The Clock-Drawing Test

Publication
Article
Psychiatric TimesVol 40, Issue 3

A look at one of the most informative yet easy-to-administer tests for assessing brain dysfunction.

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One of the most informative yet easy to administer tests for assessing brain dysfunction is the Clock-Drawing Test (CDT). It takes less than a minute and can serve as an excellent screening tool for cognitive impairment, dementia, and brain insults of many types.

The range of neurological disorders that the CDT can help to diagnose and/or follow over time include Alzheimer disease, Parkinson disease, Huntington disease, traumatic brain injury, cerebral vascular disease, unilateral neglect, focal cerebral lesions, strokes of different etiologies, multiple sclerosis, schizophrenia, and delirium.1,2 The Table lists the wide-ranging deficits that the CDT can reveal.2,3

Table. Deficits Identified by the Clock-Drawing Test

Table. Deficits Identified by the Clock-Drawing Test2,3

Reflecting on my residency training in psychiatry at the University of MA Medical Center in Worcester, I had the privilege to learn from neuropsychiatrist Sheldon Benjamin, MD. Each year, Dr Benjamin held a contest for all psychiatry residents, inviting us to provide a case study of a patient we had evaluated—including the patient’s CDT and how the information gleaned from it contributed to determining the diagnosis. The contributor of the most dramatic case, if I remember correctly, received a neuropsychiatry textbook.

The history of the CDT is rather opaque despite the fact it has earned its place as one of the most widely used cognitive screening tests in clinical and research settings. Although the textbook The Parietal Lobes, published in 1953 and written by Macdonald Critchley, is often cited as the first description of the CDT, references to its use go back to 1915.4 Although initially used as a test for constructional apraxia and aphasia-related disorders during the 1980s, it remains a popular screening tool for cognitive disorders, even today.

Sensitivity and Specificity

The literature on the CDT has consistently supported its use as a cognitive screening tool. Most studies demonstrate 85% mean sensitivity and specificity. The CDT can screen positive for likely cognitive impairment/dementia when the Mini-Mental State Examination (MMSE) results are unremarkable, hence identifying cognitive impairment earlier.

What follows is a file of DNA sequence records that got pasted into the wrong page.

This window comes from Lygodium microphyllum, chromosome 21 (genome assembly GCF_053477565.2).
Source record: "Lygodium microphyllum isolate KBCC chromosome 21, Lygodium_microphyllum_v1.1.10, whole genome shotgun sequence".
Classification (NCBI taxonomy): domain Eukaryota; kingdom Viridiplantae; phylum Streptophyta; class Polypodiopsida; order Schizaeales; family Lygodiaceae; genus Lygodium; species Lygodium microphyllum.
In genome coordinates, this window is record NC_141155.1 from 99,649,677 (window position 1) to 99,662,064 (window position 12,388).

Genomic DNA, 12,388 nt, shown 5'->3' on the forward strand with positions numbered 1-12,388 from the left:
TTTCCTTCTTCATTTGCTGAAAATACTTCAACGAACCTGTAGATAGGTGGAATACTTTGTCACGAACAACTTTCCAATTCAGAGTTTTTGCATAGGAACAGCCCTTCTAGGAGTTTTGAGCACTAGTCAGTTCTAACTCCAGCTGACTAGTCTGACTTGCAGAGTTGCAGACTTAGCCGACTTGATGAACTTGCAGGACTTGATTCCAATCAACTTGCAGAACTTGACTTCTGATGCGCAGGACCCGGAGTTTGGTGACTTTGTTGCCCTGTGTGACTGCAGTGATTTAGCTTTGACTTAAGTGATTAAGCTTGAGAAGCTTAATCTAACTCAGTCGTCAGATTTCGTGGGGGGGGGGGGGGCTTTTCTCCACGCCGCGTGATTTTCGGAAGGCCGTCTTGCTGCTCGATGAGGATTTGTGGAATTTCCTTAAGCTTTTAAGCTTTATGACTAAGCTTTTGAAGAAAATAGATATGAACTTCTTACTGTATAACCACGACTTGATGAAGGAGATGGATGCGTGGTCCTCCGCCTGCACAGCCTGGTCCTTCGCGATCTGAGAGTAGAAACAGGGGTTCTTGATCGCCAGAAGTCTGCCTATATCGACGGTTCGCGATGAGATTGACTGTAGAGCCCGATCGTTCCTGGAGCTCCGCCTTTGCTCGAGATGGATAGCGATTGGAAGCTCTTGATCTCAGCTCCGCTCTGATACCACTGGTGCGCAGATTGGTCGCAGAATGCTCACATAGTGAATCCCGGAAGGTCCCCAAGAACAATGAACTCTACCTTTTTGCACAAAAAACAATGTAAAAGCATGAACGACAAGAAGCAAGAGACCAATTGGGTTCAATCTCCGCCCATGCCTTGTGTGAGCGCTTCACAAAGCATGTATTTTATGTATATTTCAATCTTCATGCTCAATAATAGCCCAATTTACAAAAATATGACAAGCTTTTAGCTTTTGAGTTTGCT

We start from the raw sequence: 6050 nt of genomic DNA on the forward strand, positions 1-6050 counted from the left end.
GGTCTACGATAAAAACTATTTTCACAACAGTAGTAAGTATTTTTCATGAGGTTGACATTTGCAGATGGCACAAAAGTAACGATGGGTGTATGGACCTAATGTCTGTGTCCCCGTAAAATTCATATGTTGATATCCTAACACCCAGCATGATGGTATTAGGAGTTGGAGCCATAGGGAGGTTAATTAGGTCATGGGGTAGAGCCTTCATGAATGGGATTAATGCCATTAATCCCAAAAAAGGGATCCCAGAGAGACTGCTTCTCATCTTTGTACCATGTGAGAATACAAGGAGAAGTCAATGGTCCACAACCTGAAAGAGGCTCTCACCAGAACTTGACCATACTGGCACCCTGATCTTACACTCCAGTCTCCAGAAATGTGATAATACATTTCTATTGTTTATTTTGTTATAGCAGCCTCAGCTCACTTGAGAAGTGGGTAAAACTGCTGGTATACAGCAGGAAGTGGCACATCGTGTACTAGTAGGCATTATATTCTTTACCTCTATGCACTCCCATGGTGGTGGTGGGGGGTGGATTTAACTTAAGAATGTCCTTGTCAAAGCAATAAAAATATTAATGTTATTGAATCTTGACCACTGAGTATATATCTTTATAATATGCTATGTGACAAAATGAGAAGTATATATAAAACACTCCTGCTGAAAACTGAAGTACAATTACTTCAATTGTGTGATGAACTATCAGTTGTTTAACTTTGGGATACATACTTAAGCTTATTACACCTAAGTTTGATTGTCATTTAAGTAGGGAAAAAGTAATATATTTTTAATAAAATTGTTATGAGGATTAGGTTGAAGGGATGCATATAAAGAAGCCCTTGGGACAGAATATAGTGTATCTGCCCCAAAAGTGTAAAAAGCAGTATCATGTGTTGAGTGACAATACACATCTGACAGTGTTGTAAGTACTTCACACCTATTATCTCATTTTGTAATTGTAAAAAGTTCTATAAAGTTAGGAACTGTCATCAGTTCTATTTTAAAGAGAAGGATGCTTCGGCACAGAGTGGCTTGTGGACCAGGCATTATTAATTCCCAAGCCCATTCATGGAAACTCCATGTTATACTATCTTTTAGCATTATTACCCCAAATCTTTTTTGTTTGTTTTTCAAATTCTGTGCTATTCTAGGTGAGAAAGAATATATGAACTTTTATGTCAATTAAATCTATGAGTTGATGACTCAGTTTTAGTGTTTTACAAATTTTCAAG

When the MMSE demonstrates cognitive impairment, the findings correlate strongly with the findings on the CDT. The CDT has high levels of interrater and test-retest reliability. Despite more than a dozen scoring systems, all report similar psychometric properties.5 The weakness of the CDT is decreased sensitivity and variable specificity when a patient has mild cognitive impairment or early dementia.6

Administering the CDT

Only a blank piece of paper and a pencil are needed to administer the CDT. The patient is told to draw the face of a clock with all the numbers in the appropriate locations. An optional second part can provide significant information on a range of brain dysfunction. The examiner asks the patient to draw in the hands of the clock so that the time is 10 minutes past 11. A clinician experienced with brain structure and function should examine the clock that was drawn.

Figure. CDTs From Patients With Various Diagnoses

Figure. CDTs From Patients With Various Diagnoses

The piece of paper should be scanned into the patient’s chart. Serial CDTs can be used to monitor brain function over time—deterioration or improvement. The Figure demonstrates clocks that may be seen from patients with different neurological conditions.

Concluding Thoughts

The CDT, now more than 100 years old, has consistently proven to be an accurate, reproducible tool in evaluating a patient’s cognitive function in a wide range of brain activities. It is simple to administer, requires very little time, and can provide valuable insights into strengths and weaknesses of brain functions. Moving forward, an unanswered question is what the durability of the CDT will be as the digital generation, many of whom never look at a clock, ages.

Dr Miller is Medical Director, Brain Health, Exeter, New Hampshire; Editor in Chief, Psychiatric TimesTM; Staff Psychiatrist, Seacoast Mental Health Center, Exeter; Consulting Psychiatrist, Exeter Hospital, Exeter; Consulting Psychiatrist, Insight Meditation Society, Barre, Massachusetts.

References

1. Mainland BJ, Shulman KI. Clock Drawing Test. In: Larner AJ, ed. Cognitive Screening Instruments: A Practical Approach. Springer; 2017.

2. Aprahamian I, Martinelli JE, Neri AL, Yassuda MS. The Clock Drawing Test: a review of its accuracy in screening for dementia. Dement Neuropsychol. 2009;3(2):74-81.

3. Agrell B, Dehlin O. The clock-drawing test. 1998. Age Ageing. 2012;41(suppl 3):iii41-45.

4. Hazan E, Frankenburg F, Brenkel M, Shulman K. The test of time: a history of clock drawing. Int J Geriatr Psychiatry. 2018;33(1):e22-e30.

5. Shulman KI. Clock-drawing: is it the ideal cognitive screening test? Int J Geriatr Psychiatry. 2000;15(6):548-561.

6. Pinto E, Peters R. Literature review of the Clock Drawing Test as a tool for cognitive screening. Dement Geriatr Cogn Disord. 2009;27(3):201-213.

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